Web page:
- About this Journal ·
- Abstracting and Indexing ·
- Advance Access ·
- Aims and Scope ·
- Article Processing Charges ·
- Articles in Press ·
- Author Guidelines ·
- Bibliographic Information ·
- Citations to this Journal ·
- Contact Information ·
- Editorial Board ·
- Editorial Workflow ·
- Free eTOC Alerts ·
- Publication Ethics ·
- Reviewers Acknowledgment ·
- Submit a Manuscript ·
- Subscription Information ·
- Table of Contents
Case Reports in Medicine
Volume 2010 (2010), Article ID 523964, 4 pages
Inflammatory Myofibroblastic Bladder Tumor in a Patient with Von Recklinghausen's Syndrome
12nd Department of Urology Athens Medical School, Sismanoglio Hospital, Sismanogliou 1, 15126 Marousi, Athens, Greece
2Department of Pathology, Sismanoglio Hospital, Sismanogliou 1, 15126 Marousi, Athens, Greece
Received 25 April 2010; Accepted 16 July 2010
Academic Editor: Yigal Dror
Copyright © 2010 Eleftherios Chatzidarellis et al. This is an open access article distributed under the Creative Commons Attribution License, which permits unrestricted use, distribution, and reproduction in any medium, provided the original work is properly cited.
Myofibroblastic tumor, also known as inflammatory pseudotumor or pseudosarcoma, is a benign tumor with mesenchymal origin. Bladder location is very uncommon. We report the case of a 58-year-old man with a history of von Recklinghausen's disease who complained for painless macroscopic hematuria 5 months after suprapubic prostatectomy. The radiograph evaluation revealed a bladder tumor, and the pathologic examination following a transurethral resection showed inflammatory myofibroblastic tumor of the bladder. The patient finally underwent a radical cystectomy due to the uncertain pathogenesis of inflammatory myofibroblastic tumor as well as the rarity of cases published on bladder tumors in Von Recklinghausen's patients.
Inflammatory myofibroblastic tumor (IMT) or inflammatory pseudotumor (IP) of the urinary bladder is a rare benign nonepithelial lesion. This type of tumor has been described in several organs and anatomical sites including lung, head, neck, and brain. In the genitourinary system, the tumor usually originates in the bladder , but it has also been reported in the kidney, urethra, prostate, ureter, and rete testis. It was Roth in 1980 who first described such a lesion in the genitourinary tract , followed by Proppe et al. who reported similar findings in eight patients who had recently undergone a surgical procedure. The term “postoperative spindle cell nodule" (PSCN) was used to define the reactive process within three months of a surgical procedure at the site it derives . Inflammatory pseudotumor (IP) on the other hand is histologically similar to PSCN, but the diagnosis is made in the absence of prior surgery [4, 5]. Regarding patient’s prognosisa it is important to distinguish and differentiate this lesion from sarcoma, fact that can be difficult both clinically and histologically. The case presented here is the first of IMT in a patient with Von Recklinghausen’s neurofibromatosis.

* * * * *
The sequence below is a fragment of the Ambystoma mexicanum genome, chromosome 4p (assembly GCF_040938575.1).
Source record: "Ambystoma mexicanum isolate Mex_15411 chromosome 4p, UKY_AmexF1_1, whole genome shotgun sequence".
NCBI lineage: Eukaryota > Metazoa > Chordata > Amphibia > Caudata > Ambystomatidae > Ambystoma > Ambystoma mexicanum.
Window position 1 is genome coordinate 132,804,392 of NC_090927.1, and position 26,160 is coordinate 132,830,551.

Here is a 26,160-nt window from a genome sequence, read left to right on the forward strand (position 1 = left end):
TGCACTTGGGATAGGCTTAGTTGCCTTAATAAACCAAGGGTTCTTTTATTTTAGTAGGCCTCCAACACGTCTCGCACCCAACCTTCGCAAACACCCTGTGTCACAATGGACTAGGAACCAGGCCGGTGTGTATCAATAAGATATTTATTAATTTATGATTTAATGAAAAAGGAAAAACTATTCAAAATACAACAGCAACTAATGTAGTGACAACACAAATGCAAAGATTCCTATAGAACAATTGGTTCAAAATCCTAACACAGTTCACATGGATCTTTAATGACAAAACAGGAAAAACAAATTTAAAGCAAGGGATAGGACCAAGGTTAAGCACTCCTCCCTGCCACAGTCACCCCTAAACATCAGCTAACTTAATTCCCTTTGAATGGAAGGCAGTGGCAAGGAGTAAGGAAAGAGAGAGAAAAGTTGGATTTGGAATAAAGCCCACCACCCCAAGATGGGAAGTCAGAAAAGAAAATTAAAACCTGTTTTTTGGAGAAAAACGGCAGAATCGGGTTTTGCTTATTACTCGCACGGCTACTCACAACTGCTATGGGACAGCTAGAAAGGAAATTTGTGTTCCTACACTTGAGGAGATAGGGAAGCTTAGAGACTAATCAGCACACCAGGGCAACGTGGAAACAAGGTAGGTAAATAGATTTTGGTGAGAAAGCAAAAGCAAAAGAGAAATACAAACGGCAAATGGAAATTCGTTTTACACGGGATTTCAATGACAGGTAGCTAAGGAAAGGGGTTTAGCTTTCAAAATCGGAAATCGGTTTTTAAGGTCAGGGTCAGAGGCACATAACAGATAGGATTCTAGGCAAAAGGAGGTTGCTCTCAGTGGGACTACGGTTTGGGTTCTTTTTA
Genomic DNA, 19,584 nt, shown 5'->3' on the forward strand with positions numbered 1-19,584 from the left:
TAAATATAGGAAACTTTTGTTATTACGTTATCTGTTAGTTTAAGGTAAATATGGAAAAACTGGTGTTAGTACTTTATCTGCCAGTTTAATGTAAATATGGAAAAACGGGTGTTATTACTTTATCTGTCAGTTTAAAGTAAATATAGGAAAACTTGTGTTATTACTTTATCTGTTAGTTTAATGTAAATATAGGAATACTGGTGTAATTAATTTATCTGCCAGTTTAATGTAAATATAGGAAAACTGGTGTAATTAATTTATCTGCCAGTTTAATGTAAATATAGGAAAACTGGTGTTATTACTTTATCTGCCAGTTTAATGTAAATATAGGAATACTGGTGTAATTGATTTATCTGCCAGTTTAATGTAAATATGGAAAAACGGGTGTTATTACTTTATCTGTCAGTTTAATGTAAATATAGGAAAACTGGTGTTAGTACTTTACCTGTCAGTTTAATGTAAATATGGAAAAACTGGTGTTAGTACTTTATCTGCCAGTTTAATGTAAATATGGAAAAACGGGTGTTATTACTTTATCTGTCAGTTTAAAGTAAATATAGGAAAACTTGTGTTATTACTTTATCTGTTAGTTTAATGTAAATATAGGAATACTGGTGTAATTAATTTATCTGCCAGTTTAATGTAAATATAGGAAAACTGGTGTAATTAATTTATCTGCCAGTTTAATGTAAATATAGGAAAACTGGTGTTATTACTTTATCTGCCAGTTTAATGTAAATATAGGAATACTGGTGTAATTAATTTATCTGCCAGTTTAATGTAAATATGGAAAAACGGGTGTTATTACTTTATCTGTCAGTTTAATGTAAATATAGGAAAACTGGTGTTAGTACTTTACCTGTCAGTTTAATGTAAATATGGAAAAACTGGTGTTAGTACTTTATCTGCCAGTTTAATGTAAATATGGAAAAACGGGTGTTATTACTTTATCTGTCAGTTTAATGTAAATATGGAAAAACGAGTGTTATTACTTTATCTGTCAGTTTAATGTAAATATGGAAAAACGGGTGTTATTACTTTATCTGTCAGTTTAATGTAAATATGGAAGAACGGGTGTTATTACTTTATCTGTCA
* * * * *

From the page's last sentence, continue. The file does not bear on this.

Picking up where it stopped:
2. Case Presentation
A fifty-eight-year old man was evaluated for painless macroscopic hematuria. The patient had a family history of von Recklinghausen’s disease with the typical multiple cutaneous neurofibromas. Initial abdominal ultrasound revealed a tumor on the bladder dome which was confirmed by a subsequent cystoscopy. A CT scan of the abdomen showed no perivesical tissue extension, no lymph node enlargement and no hydronephrosis presence (Figure 1). Due to its uncommon endoscopically features and extension of the lesion (large base, smooth surface, and approximate size 3 cm) the patient underwent an incomplete transurethral resection of the tumor for staging purposes and to define its origin. Histopathology following tumor resection depicted a neoplasm of mesenchymal origin with immunohistochemical findings indicating the diagnosis of inflammatory myofibroblastic tumor (IMT). Vimentin was diffusely expressed in neoplastic cells and desmin, α-SMA, s-100, CD117, CD34 and keratins of low molecular weight were focally positive. (Figures 2(a) and 2(b)). On the other hand CD30, NSE and keratins of high molecular weight were not expressed at all.
Interestingly, our patient had a recent 5-month history of suprapubic prostatectomy due to lower urinary tract symptoms, during which no bladder wall pathology was recorded. In addition, preprostatectomy imaging was reviewed and quoted as normal. Although the diagnosis of inflammatory pseudotumor could be made, the patient was consented for the uncertain biological behavior and the malignant potential of the tumor. Upon discussing definitive treatment the patient decided to undergo radical cystectomy. As a consequence, radical cystectomy followed by an ileal conduit was performed. Additionally due to lack of genetic test to confirm his inherited disease, the excised cutaneous lesions from the site of the performed stoma were sent for histopathologic evaluation (Figure 3). Macroscopic view of the cystectomy specimen revealed two polypoid lesions with smooth, elastic surface, 1 and 1,5 cm in diameter located at the bladder dome (Figure 4(a)). The ulcerated surface of the polypoid lesion was recognized microscopically (Figure 4(b)). The microscopic and immunochemistry findings confirmed the initial diagnosis after the transurethral resection of the lesion.